The chassis is underpinned by a fresh one-piece iteration of Ducati’s traditional tubed steel-trellis frame with a boomerang-shaped cast-aluminum swingarm (dual-arm). A Kayaba-sourced inverted fork and direct mount (no linkage) coil-spring shock provide suspension damping, and nearly six-inches of travel. Although adjustment is limited to shock spring preload only, we didn’t consider it a deal breaker. Hydraulic cross-drilled disc brakes attach to the flat track-inspired 10-spoke alloy wheels (18-inch front, 17-inch rear) providing ample stopping power as well as braking force sensation. Another noteworthy feature is the fantastic calibration of the ABS which engages seamlessly with negligible lever pulsation.
The Scrambler’s Twin-cylinder engine offers plenty of get up and go at low-to-medium rpms and its powerband is well-suited to street riding.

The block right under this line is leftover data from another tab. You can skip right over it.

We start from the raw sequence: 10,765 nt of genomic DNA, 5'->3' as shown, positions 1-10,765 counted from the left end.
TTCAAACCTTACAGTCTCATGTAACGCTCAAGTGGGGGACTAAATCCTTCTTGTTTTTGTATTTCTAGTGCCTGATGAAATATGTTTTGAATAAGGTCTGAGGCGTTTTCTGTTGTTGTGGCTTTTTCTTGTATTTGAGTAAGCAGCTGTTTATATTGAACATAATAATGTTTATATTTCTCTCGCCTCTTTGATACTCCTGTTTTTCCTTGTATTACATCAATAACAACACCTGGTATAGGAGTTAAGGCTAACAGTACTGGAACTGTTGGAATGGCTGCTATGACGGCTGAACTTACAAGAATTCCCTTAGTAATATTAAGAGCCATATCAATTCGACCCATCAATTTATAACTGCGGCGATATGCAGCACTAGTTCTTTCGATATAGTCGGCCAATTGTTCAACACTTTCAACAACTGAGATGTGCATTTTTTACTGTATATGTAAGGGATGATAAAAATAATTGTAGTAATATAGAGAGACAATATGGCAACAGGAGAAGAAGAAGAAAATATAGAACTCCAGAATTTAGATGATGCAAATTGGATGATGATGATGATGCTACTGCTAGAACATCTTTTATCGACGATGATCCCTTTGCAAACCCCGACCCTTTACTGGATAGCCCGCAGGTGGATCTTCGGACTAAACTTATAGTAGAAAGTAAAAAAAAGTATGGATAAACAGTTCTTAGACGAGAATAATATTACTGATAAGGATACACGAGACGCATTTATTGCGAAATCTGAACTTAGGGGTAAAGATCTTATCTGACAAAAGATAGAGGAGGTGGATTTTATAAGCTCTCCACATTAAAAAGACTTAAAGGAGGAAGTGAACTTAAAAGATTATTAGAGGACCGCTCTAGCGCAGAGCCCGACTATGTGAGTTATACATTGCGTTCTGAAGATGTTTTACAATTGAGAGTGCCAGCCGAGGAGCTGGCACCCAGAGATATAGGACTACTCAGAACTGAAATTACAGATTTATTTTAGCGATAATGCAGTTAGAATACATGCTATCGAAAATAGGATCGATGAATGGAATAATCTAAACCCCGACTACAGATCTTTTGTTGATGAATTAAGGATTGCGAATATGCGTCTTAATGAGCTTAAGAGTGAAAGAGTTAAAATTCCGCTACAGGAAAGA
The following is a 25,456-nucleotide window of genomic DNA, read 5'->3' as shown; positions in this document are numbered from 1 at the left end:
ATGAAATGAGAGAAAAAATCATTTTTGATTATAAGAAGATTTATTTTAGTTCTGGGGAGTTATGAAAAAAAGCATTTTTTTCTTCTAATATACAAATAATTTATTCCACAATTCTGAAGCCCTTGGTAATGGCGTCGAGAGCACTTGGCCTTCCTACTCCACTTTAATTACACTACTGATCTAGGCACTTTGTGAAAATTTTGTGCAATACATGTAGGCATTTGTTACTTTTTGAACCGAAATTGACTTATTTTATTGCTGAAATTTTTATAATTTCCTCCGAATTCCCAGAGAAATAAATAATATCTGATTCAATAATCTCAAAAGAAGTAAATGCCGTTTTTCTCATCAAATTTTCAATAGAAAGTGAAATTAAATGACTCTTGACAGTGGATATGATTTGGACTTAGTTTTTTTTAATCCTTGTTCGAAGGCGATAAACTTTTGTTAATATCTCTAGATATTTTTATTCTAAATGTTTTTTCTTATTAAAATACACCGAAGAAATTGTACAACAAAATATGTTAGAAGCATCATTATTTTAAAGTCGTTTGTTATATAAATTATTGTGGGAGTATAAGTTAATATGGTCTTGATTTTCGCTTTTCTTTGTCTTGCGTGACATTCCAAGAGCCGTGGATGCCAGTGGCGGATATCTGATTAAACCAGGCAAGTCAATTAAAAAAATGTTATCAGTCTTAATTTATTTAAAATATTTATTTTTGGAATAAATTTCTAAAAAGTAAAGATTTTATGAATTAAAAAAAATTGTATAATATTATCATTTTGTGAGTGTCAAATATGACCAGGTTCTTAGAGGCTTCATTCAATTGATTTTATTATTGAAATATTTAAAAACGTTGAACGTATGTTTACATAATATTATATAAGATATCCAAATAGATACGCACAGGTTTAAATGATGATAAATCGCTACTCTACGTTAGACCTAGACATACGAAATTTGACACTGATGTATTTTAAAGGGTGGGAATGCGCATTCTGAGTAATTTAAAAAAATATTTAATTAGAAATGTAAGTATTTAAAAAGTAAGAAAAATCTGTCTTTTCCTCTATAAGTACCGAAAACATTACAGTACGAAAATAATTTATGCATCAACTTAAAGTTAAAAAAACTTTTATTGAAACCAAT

Although the bike feels a bit long (wheelbase is 56.9 inches — on par with the outgoing 796, but 1.4-inches shorter than the newly introduced liquid-cooled Monster 821) the 410-pound machine is responsive and changes directions easily. On smooth surfaces the chassis is communicative with a pleasing degree of road holding. True, the standard Pirelli MT60 tires are a bit squishy-feeling, but it’s a fair trade-off considering the elevated grip they offer off pavement. In fact, the Scrambler holds its own off-road, but caution should be exercised as the spin-on oil filter can easily be pierced by a rock or other obstacle due to its location beneath the engine. Over bumpy road surfaces the ride quality could be better as it delivers some jolts through the controls.